Thrift stores: bringing new life to used clothes and the environment

Colorful clothing hangs on the racks at Einstein’s Attic. 

Isabella Schreck Reporter

Cheap clothing stores like Forever 21 and online boutiques like Shein have made shopping as easy as the click of a button, literally. 

They are popular shops in the “fast fashion” industry, where companies mass produce trendy clothing pieces at low costs. However, this convenience comes with a price, paid for by the environment through excess waste and carbon emissions. 

But, there is a simple solution: thrift stores. 

Second-hand shops feature new and old treasures, no shipping and handling fee required.  Einstein’s Attic, located in the Acme Plaza in Kent, is one of these sustainable thrift stores, selling items owner Sherry Dakes and her team finds at auctions and estate sales. 

“Thrift stores give people the opportunity to recycle items,” Dakes said. “We like to sell a lot of older clothes because years ago, clothes were a lot better made. The fabrics and materials were much nicer than they make today, which is also why a lot of people like to shop at thrift stores. Because of places like ours, we can put up items for resale instead of throwing them into a landfill.”

The fashion industry generates large amounts of waste, causing many tons of clothing to be even incinerated, adding more carbon emissions into the air. 

The U.S Environmental Protection Agency estimates that 85% of textiles end up in landfills every year, which equates to 82 pounds of clothing per person. 

Dakes attributes these high numbers to the lack in quality of today’s clothing pieces.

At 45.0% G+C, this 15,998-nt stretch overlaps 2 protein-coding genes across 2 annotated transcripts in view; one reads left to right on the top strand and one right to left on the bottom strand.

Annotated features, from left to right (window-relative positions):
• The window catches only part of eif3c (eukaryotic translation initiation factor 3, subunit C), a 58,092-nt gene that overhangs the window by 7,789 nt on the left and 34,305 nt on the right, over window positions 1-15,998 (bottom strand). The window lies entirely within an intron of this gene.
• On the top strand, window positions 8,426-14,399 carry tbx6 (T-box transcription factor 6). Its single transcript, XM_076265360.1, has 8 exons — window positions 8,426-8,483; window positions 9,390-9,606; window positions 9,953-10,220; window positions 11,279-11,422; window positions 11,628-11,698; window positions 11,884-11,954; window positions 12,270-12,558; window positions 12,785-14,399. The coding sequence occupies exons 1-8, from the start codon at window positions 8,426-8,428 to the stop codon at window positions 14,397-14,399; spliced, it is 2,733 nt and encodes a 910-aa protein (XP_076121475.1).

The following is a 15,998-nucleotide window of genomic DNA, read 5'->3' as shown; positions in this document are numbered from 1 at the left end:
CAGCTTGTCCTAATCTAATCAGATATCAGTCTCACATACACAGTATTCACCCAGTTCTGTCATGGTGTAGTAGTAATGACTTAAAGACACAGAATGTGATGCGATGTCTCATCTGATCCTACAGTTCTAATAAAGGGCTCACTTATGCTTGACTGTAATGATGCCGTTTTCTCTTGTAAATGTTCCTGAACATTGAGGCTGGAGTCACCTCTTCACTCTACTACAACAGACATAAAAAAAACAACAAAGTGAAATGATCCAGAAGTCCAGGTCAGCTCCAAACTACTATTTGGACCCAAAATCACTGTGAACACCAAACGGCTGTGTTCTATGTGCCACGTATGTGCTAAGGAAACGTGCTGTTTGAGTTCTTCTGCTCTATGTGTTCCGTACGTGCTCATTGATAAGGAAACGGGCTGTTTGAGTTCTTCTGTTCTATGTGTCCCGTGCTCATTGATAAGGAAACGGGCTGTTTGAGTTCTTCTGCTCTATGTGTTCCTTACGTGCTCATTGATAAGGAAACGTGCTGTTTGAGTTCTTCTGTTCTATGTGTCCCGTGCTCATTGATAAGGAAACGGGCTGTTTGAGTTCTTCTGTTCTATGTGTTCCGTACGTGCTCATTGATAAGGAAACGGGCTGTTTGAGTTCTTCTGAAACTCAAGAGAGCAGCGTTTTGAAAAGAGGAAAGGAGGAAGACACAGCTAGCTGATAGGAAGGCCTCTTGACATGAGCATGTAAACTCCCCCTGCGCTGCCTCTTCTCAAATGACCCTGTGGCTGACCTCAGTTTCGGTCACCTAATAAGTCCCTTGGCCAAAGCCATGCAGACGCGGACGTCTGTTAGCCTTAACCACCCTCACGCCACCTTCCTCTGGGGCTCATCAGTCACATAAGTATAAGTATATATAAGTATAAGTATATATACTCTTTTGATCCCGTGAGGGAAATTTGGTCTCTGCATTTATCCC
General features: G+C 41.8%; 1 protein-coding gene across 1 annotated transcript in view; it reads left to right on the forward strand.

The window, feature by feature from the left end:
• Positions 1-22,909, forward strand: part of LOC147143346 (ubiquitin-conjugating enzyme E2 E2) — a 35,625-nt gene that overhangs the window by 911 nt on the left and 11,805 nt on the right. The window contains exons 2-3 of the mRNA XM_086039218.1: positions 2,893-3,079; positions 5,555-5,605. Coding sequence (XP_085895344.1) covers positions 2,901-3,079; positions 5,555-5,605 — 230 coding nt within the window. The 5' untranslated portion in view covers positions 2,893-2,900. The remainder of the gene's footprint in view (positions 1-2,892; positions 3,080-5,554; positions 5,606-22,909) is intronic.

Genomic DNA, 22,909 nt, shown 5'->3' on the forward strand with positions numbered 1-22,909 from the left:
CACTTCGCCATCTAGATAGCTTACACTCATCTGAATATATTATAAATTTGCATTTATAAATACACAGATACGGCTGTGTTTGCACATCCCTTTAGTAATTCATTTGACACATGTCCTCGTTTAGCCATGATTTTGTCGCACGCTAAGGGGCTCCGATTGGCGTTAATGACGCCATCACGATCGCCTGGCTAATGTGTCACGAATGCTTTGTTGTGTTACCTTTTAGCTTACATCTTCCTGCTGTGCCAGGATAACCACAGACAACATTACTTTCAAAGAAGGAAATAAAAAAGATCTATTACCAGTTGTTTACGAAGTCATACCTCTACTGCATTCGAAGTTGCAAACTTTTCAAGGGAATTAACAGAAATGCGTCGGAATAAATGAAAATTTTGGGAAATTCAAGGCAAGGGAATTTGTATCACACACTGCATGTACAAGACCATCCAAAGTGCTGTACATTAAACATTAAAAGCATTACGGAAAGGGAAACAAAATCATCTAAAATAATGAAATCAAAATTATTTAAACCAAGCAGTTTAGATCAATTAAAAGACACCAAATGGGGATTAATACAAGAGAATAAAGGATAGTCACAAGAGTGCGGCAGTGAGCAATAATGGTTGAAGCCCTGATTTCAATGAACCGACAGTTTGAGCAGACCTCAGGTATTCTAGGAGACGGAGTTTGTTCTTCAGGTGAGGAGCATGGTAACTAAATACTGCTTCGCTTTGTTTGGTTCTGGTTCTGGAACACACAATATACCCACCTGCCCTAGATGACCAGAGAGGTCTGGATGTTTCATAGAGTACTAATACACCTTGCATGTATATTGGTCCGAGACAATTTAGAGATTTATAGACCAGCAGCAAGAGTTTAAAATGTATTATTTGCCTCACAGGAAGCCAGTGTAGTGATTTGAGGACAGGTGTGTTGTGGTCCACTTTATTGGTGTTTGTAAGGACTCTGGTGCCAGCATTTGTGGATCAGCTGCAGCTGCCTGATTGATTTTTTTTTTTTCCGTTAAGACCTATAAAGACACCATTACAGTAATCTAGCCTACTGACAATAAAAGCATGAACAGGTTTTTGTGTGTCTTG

“There are so many items today that are made to be disposable,” Dakes said. “Older clothes and other items were made to last so people could reuse them over and over. That is one sad thing that companies do during this decade that did not happen many years ago.”

As people become more interested in a greener world through thrift shopping, they help to combat the excess waste caused by popular clothing stores today.  

Sophomore fashion merchandising major Ranait McGuire is a frequent thrift store customer and runs the fashion blog “The Environista,” which is centered around sustainable fashion.

McGuire sees thrift stores as a lifeline for the environment. 

“Thrift stores are a great way to shop sustainably,” McGuire said. “Because everything there is second-hand, the consumer is giving the garment another life. By donating your clothes to a thrift store instead of throwing them in the trash, you are helping to eliminate the buildup of clothing that typically goes to waste.”

In its 2021 report, the World Economic Forum named the fashion industry as the world’s third largest polluter, also publishing that to eliminate these carbon emissions, companies must work on their recyclability. 

As this information has become more widely available, people have flocked to thrift stores to do their part. 

“My passion for helping the environment honestly didn’t become this intense until my freshman year at Kent,” McGuire said. “Through my studies I was exposed to just how bad the fashion industry had gotten. Issues like “fast fashion” have gotten out of control, and I realized people weren’t even understanding the repercussions of their actions.”

Einstein’s Attic has also seen the effect of the continuous research into unethical fashion. Today, the store sees around 40 customers a day.

“It seems like when we first opened, some people were hesitant to shop at second-hand stores, but in the past six or seven years, more people want to shop here than department stores,” Dakes said. “This is because people today are more involved with the environment. They want to save it and keep it green by not disposing of things as much.”  

While the convenience of shopping from “fast fashion” companies can outweigh the commitment of ethical shopping, even small decisions can make a big impact on the environment if done repeatedly.  

“No one is perfect, and larger changes to the environment cannot be made overnight,” McGuire said. “However, doing small things like donating your clothes instead of throwing them away or making an effort to buy second-hand will make a difference. If we all come together and begin to shift our consuming habits, a huge impact can be made.”

Isabella Schreck is a reporter. Contact her at [email protected]